How to Prevent Malware from Infecting Your Computer

Computer Protection

Malware is a general term used to describe software that can perform certain behaviours on your computer, generally without obtaining your consent first. Even regular browsing can leave your computer exposed to these threats. Malware, along with adware and spyware threats are identified daily. 

Most computer users know about malware and have systems in place to protect themselves.  However, with the new threats that are being identified daily, coupled with a huge amount of freeware and games available online, any browsing or downloading can leave a hole for these spyware to get into the system.

Many spyware, including adware and malware can reinstall themselves even after the users think they have removed them. They can hide deep within Windows, making them very difficult to clean.  Thus, preventing these threats from entering your system is a much better security measure. This guide will detail the different varieties of preventive measures.

Use a Secure Browser

Opera and Firefox are excellent browsers with a strong emphasis on security. Less secure browsers come with security holes that allow malware to automatically download. High security browsers will reveal what program is trying to self-download and give the user the option to approve or reject these downloads. For Internet Explorer users, update to the latest version and set the security settings to high. 

Be Smart About Your Browser

Install a site advisor, such as McAfee’s Site Advisor ( With the McAfee Site Advisor, red and green icons appear next to your Google or Yahoo search results. Green means the site is safe while red represents a potentially dangerous website.  Other side advisor programs work in a similar way. Clicking on these icons will direct you to the Site Advisor Website, which contains information about the site and what type of malware it contains. The best thing about these site advisors is  they are free and will not cost anything to install. Also, avoid using add-on toolbars in your web browser, unless these toolbars come from trusted source (such as Yahoo, Google, etc.). These “helpful” little toolbars that come from an un-reputable source with nifty little options may mean that you are being observed, recorded and infected.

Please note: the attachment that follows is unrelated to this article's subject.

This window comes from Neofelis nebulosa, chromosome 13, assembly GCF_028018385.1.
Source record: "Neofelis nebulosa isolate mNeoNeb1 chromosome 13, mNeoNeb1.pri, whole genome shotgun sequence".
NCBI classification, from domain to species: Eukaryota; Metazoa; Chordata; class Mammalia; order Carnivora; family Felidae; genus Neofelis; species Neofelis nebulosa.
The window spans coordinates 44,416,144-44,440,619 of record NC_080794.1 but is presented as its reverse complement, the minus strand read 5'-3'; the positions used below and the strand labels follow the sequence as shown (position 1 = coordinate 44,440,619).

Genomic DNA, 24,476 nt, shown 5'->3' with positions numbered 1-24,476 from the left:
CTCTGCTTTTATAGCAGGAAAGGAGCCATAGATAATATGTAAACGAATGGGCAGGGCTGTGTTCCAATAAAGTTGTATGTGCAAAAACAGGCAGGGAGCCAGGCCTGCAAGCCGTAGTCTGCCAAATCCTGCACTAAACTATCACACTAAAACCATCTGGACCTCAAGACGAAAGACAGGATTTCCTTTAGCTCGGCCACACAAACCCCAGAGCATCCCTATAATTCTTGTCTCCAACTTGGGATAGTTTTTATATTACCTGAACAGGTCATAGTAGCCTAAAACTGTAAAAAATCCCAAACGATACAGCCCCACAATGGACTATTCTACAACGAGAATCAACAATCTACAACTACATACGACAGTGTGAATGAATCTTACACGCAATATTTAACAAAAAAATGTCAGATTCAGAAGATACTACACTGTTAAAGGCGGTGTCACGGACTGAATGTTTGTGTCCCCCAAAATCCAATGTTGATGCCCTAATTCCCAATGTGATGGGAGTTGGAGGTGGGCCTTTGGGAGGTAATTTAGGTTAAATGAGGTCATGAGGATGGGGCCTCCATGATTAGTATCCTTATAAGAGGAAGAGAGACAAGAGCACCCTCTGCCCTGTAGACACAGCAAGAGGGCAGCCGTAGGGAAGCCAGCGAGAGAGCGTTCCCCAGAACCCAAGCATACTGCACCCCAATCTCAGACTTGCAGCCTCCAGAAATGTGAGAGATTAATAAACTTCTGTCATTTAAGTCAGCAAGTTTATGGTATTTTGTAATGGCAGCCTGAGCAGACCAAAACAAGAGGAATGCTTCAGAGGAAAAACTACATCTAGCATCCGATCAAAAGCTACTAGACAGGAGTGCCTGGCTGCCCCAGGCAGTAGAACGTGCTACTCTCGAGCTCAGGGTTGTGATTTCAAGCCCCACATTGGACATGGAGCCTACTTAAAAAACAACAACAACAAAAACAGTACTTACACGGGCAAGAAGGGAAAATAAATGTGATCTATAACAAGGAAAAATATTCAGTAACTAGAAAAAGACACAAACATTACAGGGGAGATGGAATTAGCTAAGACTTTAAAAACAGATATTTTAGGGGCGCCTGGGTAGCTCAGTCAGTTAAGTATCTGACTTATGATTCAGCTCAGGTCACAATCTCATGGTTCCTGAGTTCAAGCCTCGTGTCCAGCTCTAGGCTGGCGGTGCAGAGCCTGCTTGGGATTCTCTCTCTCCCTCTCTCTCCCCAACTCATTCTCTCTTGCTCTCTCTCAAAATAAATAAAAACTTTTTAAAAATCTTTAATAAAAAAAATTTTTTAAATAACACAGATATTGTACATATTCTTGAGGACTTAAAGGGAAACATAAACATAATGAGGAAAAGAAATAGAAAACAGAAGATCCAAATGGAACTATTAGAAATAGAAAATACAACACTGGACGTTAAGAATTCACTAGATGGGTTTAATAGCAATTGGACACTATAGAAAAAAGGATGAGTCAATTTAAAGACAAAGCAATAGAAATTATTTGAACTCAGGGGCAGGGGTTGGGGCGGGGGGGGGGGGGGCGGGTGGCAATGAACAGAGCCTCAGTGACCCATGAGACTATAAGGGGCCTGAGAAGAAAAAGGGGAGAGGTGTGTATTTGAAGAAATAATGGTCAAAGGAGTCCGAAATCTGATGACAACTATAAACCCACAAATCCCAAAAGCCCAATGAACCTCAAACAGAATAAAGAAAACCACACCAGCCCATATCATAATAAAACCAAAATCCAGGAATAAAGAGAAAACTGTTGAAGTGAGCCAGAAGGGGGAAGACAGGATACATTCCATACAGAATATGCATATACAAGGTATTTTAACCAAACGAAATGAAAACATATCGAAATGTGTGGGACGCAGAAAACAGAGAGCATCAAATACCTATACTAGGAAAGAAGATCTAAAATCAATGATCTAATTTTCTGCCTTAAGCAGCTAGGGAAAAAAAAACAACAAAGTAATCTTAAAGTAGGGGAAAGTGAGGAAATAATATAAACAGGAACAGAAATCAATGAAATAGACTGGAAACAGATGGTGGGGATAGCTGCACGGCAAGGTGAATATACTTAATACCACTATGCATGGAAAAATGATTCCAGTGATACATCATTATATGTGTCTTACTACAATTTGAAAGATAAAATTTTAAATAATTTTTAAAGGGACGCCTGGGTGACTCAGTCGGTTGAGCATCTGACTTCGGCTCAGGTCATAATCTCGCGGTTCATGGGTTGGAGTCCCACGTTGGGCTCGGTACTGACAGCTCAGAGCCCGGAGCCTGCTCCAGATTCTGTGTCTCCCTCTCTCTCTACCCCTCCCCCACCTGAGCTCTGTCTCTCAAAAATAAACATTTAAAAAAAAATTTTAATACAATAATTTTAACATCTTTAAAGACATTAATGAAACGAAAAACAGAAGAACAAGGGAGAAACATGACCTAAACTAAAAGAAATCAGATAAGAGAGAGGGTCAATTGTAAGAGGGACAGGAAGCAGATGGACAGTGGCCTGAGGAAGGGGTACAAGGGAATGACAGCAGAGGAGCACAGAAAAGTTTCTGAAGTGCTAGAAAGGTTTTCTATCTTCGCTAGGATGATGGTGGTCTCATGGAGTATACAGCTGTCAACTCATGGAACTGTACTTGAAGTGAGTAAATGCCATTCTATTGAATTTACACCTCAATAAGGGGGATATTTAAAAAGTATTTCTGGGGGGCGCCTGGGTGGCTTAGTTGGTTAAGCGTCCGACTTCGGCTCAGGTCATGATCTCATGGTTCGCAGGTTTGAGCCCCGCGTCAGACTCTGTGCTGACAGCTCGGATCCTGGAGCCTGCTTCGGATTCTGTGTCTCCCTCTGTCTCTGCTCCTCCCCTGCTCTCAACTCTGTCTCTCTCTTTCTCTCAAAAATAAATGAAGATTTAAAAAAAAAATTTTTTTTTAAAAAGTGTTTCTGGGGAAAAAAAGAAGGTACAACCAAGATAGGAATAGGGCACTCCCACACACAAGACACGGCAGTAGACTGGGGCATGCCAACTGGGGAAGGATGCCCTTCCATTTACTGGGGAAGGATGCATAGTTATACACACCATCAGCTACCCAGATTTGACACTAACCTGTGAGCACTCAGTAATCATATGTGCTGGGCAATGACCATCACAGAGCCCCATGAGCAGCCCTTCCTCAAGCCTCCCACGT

Use Anti-virus and Anti-spyware Programs

Have an inbound and outbound firewall enabled plus anti-virus software installed. This software serves as a buffer between the computer and the outside world. It will alert that someone is trying to access a targeted computer to put software (or a virus) on it. With a firewall, inbound activity, such as downloads or pings must be authorized. As for outbound activity, it will stop intruders from sending personal information to third-party websites. Run regular scans to detect issues. Real time protection should be turned on as well as automatic updates.

Develop Safe Surfing Habits

Stick to sites you are familiar with and know are legitimate. When searching for information on the validity of websites or programs, make sure the source is credible. Avoid file-sharing, ad-laden and .info websites as they are infamous for harboring malware. Do not download programs until after researching them online. Make sure to read the End User License Agreement to learn if the software installs adware as a condition of it being free. Popular, heavy-traffic sites such as About, YouTube, Yahoo, Wikipedia, and any number of familiar news sites are sure to be the safer bets.

Be Smart About Your E-mail

Use an e-mail service that scans incoming messages for threats, Gmail is one example that offers this feature. Be suspicious of all e-mail attachments; files other than photos, office documents, or anything else you don’t recognize should be examined extensively, no matter where it comes from. Also, be extremely cautious about links in e-mails and instant messages. Make sure that you know where exactly the links will take you.  You can check where a link will take you by hovering over the link with your mouse cursor, and the URL will be displayed at the bottom of your browser.

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[Malware]. (n.d.). Retrieved from